Tuesday, August 31, 2010

Saw Till Moving Forward

I have almost pulled off the Saw Till I have been building. First let me take a moment and share why I so desperately needed one.
This has been my solution up until now. The smaller saws separated on the pegs worked OK, but the 5 saws lined up on one pin sucked. I think I should repeat that. . . . it suuuuuccccckkkked. With a capitol "S" Take away the time I put into sharpening those teeth only to have them bang off each other all the time and the threat of them falling off the peg and you still have the fact that every time I needed to use one of the guys, the one I was looking for was never in the front. So I juggle and shuffle like a deck of cards until I get the right one. Every time swearing to build that saw till.

Now I had set a initial goal of building this in a day. That just never panned out but I didn't take for granted some of the details that went into putting this together. I think if I were to build another one of these, then a day, a long day, is do-able. This time it's going to work out to about 2 and 1/2 days, but it's what the piece calls for and I don't want to shortchange the work simply because I put up some arbitrary time goal.

The other day I built the carcass with dovetailed corners and prepped the dados, I also built and dovetailed a two boards together to make the small saw till. The I got the main carcass glued up. Today I came back and started with a little sanding and then glued the small till into place.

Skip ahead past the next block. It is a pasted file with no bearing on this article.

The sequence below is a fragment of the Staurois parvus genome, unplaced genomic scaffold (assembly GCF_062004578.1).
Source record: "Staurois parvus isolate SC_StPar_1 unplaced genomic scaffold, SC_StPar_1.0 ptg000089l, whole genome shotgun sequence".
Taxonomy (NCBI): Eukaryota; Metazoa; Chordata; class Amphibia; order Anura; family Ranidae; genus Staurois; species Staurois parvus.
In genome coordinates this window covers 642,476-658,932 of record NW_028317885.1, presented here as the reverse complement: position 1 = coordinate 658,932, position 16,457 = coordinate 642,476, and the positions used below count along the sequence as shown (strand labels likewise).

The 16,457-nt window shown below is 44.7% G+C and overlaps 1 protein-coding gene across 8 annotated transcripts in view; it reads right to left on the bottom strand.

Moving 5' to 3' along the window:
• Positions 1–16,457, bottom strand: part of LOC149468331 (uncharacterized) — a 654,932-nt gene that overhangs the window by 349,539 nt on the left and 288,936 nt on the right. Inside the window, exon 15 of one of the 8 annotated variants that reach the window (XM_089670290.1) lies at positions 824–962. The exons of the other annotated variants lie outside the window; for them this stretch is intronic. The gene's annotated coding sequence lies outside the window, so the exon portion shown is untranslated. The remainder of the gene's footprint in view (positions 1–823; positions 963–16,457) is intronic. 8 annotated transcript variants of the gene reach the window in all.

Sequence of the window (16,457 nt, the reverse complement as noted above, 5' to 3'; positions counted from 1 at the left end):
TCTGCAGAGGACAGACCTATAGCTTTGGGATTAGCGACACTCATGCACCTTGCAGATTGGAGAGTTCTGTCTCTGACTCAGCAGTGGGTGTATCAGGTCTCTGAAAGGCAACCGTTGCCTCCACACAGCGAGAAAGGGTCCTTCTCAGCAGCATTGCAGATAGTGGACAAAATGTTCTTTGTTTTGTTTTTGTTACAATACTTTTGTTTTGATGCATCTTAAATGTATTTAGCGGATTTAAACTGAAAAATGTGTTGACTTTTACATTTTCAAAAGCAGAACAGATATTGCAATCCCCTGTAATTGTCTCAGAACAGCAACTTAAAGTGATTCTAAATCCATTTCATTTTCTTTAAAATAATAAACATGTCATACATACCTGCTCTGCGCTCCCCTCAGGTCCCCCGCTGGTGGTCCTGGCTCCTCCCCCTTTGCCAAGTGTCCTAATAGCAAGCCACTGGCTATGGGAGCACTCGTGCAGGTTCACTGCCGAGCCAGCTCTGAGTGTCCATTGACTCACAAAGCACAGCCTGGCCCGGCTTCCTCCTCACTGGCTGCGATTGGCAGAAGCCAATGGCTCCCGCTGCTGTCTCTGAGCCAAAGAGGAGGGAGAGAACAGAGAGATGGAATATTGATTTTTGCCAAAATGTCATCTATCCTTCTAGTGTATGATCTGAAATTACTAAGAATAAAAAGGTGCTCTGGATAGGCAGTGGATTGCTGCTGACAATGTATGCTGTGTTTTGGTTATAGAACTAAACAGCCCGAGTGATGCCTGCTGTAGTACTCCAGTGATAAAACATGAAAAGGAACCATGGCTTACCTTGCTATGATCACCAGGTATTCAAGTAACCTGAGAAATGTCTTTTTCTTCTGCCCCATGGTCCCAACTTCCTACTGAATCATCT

I tried locating a dado for the leg several times, in the end it seemed like I was blowing a lot of time for something that wasn't that important. So out came the Kreg Jr. and I drilled some pocket holes. Normally I hate putting something like that somewhere visible, but it is a shop cabinet and I eventually used a pair of the hole plugs that came with the jig when I bought it to fill the holes and make it a little less obvious. I do like the scrolling design and the chasing bead I carved in to the leg. It's a nice detail and details make a piece.
I then cut a notch in the top till piece to hold my saw vise. I am so glad to have a home for this too, I hate that it's had to rattle around in cabinets and on the bottom shelf of my workbench. I was always worried that it would fall and the cast would crack and then it would be shot. Here it is protected, I dished and shaped the slot to it's shape and the vice stays in place even if I tip the cabinet forward 45 to 50 degrees.
Then I had to plan, measure, and cut the slots for the saws to nestle into. This was less measuring and more of a trial and error process. I placed the first saw in, marked where the blade sat, cut the slot, put that saw into place and measured where the next saw should sit. Once I had three done I could take a measurement and space out the rest of the slots.
After making the marks, I would make a kerf cut with my small open handle pull saw. This one would be my favorite saw.
After I made the cut I had to think to decide how to effectively widen the kerf so it wasn't binding around the future blade. Eventually I settled on using my rotary tool and an small spiral upcutting bit. The space it produced was near perfect.
After trialing the saw a bit I decided to contour the bottom rest. When I was looking at pictures of saw tills online I noticed a lot of them had been built so the teeth of the saws fit into the spaces. On one hand I can understand facing the teeth away from yourself, but having the saw continually lean on the teeth in the till still just didn't sit right with me, the pressure, small as it is, should be on the back. The way the saw handles sat on the front rail just wasn't perfectly happiness to me. So I started a little contouring first with a woodwright's rasp.